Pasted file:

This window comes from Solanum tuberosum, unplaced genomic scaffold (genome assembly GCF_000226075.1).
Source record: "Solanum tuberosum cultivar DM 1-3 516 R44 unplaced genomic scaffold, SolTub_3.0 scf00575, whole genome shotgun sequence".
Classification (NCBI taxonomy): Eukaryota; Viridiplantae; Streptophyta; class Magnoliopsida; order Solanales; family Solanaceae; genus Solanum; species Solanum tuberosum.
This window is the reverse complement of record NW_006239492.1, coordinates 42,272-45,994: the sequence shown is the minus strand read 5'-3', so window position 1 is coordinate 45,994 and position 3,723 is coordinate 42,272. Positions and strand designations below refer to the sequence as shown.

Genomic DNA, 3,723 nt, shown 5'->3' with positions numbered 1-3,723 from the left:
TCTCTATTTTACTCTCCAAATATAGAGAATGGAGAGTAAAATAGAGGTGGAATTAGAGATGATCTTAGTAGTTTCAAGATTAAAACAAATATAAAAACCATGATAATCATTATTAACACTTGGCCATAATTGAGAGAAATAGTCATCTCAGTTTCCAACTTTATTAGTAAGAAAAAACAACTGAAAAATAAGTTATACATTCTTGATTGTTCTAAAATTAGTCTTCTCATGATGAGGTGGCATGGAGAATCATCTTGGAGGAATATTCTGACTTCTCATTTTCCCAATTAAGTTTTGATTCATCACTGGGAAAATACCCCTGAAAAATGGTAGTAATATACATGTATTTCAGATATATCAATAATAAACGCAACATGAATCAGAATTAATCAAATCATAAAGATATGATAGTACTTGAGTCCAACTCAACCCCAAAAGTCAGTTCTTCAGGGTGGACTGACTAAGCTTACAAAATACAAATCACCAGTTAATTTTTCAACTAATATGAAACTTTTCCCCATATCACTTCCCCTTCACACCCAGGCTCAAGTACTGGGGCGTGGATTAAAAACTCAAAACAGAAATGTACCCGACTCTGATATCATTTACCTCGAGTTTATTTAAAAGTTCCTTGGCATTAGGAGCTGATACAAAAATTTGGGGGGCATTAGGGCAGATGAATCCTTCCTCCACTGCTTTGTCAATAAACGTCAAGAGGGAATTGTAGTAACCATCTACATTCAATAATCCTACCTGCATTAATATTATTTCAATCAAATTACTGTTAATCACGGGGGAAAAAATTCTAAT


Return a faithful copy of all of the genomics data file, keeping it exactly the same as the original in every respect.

This window comes from Solanum tuberosum, unplaced genomic scaffold (genome assembly GCF_000226075.1).
Source record: "Solanum tuberosum cultivar DM 1-3 516 R44 unplaced genomic scaffold, SolTub_3.0 scf00575, whole genome shotgun sequence".
Classification (NCBI taxonomy): Eukaryota; Viridiplantae; Streptophyta; class Magnoliopsida; order Solanales; family Solanaceae; genus Solanum; species Solanum tuberosum.
This window is the reverse complement of record NW_006239492.1, coordinates 42,272-45,994: the sequence shown is the minus strand read 5'-3', so window position 1 is coordinate 45,994 and position 3,723 is coordinate 42,272. Positions and strand designations below refer to the sequence as shown.

Genomic DNA, 3,723 nt, shown 5'->3' with positions numbered 1-3,723 from the left:
TCTCTATTTTACTCTCCAAATATAGAGAATGGAGAGTAAAATAGAGGTGGAATTAGAGATGATCTTAGTAGTTTCAAGATTAAAACAAATATAAAAACCATGATAATCATTATTAACACTTGGCCATAATTGAGAGAAATAGTCATCTCAGTTTCCAACTTTATTAGTAAGAAAAAACAACTGAAAAATAAGTTATACATTCTTGATTGTTCTAAAATTAGTCTTCTCATGATGAGGTGGCATGGAGAATCATCTTGGAGGAATATTCTGACTTCTCATTTTCCCAATTAAGTTTTGATTCATCACTGGGAAAATACCCCTGAAAAATGGTAGTAATATACATGTATTTCAGATATATCAATAATAAACGCAACATGAATCAGAATTAATCAAATCATAAAGATATGATAGTACTTGAGTCCAACTCAACCCCAAAAGTCAGTTCTTCAGGGTGGACTGACTAAGCTTACAAAATACAAATCACCAGTTAATTTTTCAACTAATATGAAACTTTTCCCCATATCACTTCCCCTTCACACCCAGGCTCAAGTACTGGGGCGTGGATTAAAAACTCAAAACAGAAATGTACCCGACTCTGATATCATTTACCTCGAGTTTATTTAAAAGTTCCTTGGCATTAGGAGCTGATACAAAAATTTGGGGGGCATTAGGGCAGATGAATCCTTCCTCCACTGCTTTGTCAATAAACGTCAAGAGGGAATTGTAGTAACCATCTACATTCAATAATCCTACCTGCATTAATATTATTTCAATCAAATTACTGTTAATCACGGGGGAAAAAATTCTAAT